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S&P has returned 1.3% annualized the last 15 years. So when someone says sell & buy what you could say bonds cash real estate or whatever. What will the next 15 years bring? Who knows but wall st & the fraudulent financial system seems anything but a sure bet. Reward free risk for the next 15 years would surprise the majority of investors I'm sure.
You fail to say that 1.32 is return Adjusted for Inflation and not counting dividends.

I will recompute with Dividends reinvested, not adjust for inflation and I will get 5.4% annual return in same 15 year period. You would had done much better if you had Mid Caps, Small Caps and a bit of International exposure during those 15 years.

https://dqydj.com/sp-500-return-calculator/
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Old 06-09-2016, 05:12 PM   #53
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30 year treasury bond yield May 2001 was 5.78%. With 15 years remaining. Seems like a better choice.
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Old 06-09-2016, 05:16 PM   #54
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30 year treasury bond yield May 2001 was 5.78%. With 15 years remaining. Seems like a better choice.
But I will pay no taxes on dividends up to 92k of income and if I mix in Small Caps and Mid Caps I will earn more than 6%.
That is 6.25% with low taxes

https://dqydj.com/wilshire-5000-return-calculator/

And hold those bonds for 15 more years and let us see what happens in environment of rising rates.
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Old 06-09-2016, 05:31 PM   #55
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I've reallocated about 7% over to bond funds for the summer...
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Old 06-09-2016, 05:56 PM   #56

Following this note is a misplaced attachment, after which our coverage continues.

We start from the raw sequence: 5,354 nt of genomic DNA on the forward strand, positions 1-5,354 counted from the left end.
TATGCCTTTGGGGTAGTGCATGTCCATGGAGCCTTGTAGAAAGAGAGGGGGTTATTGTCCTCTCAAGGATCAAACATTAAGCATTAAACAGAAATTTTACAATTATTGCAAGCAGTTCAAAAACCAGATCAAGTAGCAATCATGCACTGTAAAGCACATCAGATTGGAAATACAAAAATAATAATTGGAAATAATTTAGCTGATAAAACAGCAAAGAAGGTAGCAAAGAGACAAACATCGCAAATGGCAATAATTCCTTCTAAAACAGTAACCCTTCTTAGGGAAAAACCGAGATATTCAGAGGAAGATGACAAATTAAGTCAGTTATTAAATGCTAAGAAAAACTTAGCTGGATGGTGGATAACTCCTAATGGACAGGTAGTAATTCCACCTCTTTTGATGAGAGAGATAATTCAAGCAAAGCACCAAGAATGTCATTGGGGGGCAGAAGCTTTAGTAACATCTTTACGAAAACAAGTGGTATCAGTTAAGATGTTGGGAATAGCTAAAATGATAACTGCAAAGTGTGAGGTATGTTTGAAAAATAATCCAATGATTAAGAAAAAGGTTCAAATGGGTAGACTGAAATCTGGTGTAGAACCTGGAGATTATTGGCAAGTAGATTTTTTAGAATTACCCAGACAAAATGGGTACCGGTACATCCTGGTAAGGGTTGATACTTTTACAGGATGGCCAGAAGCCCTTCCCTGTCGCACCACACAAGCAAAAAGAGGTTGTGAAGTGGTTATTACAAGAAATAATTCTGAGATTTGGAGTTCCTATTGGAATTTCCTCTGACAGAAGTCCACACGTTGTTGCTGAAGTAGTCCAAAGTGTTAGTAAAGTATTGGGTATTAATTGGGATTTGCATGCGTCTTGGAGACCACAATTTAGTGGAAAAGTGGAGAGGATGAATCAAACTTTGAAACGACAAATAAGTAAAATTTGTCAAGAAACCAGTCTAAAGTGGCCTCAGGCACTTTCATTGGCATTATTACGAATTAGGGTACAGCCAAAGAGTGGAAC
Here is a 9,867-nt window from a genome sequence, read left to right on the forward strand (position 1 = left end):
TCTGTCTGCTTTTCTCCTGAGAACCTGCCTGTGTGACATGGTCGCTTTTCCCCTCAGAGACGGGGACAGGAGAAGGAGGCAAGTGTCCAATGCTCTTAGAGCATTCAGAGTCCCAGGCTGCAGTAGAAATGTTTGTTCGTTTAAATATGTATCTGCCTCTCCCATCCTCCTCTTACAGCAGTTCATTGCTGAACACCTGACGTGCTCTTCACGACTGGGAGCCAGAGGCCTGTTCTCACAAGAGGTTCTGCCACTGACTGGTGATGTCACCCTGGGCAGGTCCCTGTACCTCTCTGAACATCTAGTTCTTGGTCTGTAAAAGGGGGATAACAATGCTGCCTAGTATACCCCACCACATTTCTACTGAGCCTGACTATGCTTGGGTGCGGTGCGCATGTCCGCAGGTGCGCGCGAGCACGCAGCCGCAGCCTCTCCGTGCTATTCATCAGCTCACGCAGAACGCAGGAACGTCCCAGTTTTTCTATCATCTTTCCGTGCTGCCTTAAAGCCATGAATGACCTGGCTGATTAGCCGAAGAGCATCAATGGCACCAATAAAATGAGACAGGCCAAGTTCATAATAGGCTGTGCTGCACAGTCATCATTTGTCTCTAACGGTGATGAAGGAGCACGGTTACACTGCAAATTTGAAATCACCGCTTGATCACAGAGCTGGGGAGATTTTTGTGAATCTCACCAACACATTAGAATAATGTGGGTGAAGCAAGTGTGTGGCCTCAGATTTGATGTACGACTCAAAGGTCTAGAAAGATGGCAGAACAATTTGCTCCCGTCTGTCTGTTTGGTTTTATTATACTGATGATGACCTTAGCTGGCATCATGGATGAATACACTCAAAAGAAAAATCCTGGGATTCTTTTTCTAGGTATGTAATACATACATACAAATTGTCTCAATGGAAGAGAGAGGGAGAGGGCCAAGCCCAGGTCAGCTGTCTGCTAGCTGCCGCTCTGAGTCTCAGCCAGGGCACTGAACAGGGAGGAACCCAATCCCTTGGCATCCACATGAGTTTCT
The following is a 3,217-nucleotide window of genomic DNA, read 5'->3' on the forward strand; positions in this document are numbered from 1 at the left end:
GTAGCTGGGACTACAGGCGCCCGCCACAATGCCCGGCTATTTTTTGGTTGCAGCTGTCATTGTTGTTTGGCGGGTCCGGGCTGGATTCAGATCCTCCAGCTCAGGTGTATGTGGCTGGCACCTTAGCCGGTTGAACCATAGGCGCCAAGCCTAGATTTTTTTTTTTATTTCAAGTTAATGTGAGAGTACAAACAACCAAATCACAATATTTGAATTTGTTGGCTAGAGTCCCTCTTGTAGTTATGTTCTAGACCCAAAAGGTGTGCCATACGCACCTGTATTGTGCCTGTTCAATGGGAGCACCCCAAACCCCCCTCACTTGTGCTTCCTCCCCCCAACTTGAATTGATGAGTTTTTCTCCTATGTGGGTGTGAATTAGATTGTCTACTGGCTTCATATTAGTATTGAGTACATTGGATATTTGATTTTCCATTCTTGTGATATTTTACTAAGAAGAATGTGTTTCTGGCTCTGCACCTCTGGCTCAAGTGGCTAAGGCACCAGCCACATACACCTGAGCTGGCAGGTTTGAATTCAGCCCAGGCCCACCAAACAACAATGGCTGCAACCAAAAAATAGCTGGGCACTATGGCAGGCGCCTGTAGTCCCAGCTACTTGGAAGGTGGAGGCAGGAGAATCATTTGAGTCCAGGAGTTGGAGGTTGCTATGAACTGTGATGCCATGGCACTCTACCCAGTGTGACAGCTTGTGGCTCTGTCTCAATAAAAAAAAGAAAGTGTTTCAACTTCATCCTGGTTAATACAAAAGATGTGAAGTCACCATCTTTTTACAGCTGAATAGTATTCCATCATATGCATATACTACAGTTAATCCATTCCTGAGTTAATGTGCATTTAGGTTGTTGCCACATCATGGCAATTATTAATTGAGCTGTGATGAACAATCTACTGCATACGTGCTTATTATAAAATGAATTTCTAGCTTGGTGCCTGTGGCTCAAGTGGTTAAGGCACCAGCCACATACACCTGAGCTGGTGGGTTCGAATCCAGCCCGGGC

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Folks, I don't mean to sound like a downer, but we've been here before. We are hitting the same DJIA 18,000 ceiling we have been hitting which was set at the end of 2014. The question is, will we break the ceiling finally to create a new resistance line?
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Old 06-09-2016, 06:46 PM   #57
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Sticking with my asset allocation. I'm not good at market timing.

And since my BIL (who makes a lot of bad market timing moves) just told me that "a guy" told him to sell because the market was going to crash this fall.... I have more reason to stay the course. He's definitely a contrarian signal.
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Old 06-09-2016, 07:28 PM   #58
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Continue the ride by all means...
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Charts like this make you think we're due for at least another 7 years of ~flatness in the cumulative return.

On wait - the chart ends at 2009, we're half way through 2016. So that's the 7 more years. So we could take off any year now, or not for another 9!
I was just thinking the same thing when looking at this chart, except that I wonder if we are not due for more than 17 years of lousy returns since 2000.

See, in the past the bear periods were always longer than the bull periods. So, as we had 17 years of exceptional performance in 1982-2000, perhaps we need to suffer 25 years of lousy performance to pay for this sin (1000% cumulative return!). Fundamentally, this multi-decade bear period could be the result of P/E contraction as many pundits fear.

Aye, aye, aye... Could be another 10 years of up/down but getting nowhere.

Early SS, here I come.

PS. Oh, and then when the 25-year period of famine ends, an asteroid may just hit earth and put us all out of our misery.
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Old 06-09-2016, 07:59 PM   #59
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I was just thinking the same thing when looking at this chart, except that I wonder if we are not due for more than 17 years of lousy returns since 2000.

See, in the past the bear periods were always longer than the bull periods. So, as we had 17 years of exceptional performance in 1982-2000, perhaps we need to suffer 25 years of lousy performance to pay for this sin (1000% cumulative return!). Fundamentally, this multi-decade bear period could be the result of P/E contraction as many pundits fear.

Aye, aye, aye... Could be another 10 years of up/down but getting nowhere.

Early SS, here I come.

PS. Oh, and then when the 25-year period of famine ends, an asteroid may just hit earth and put us all out of our misery.
Dunno, such unbounded optimism is hard to resist...
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Old 06-09-2016, 08:15 PM   #60
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Your BIL is due to be right. Stall st could be Fall st. Ive got skin in the game but I dont trust these banker b*sturds not to steer us into the rocks again.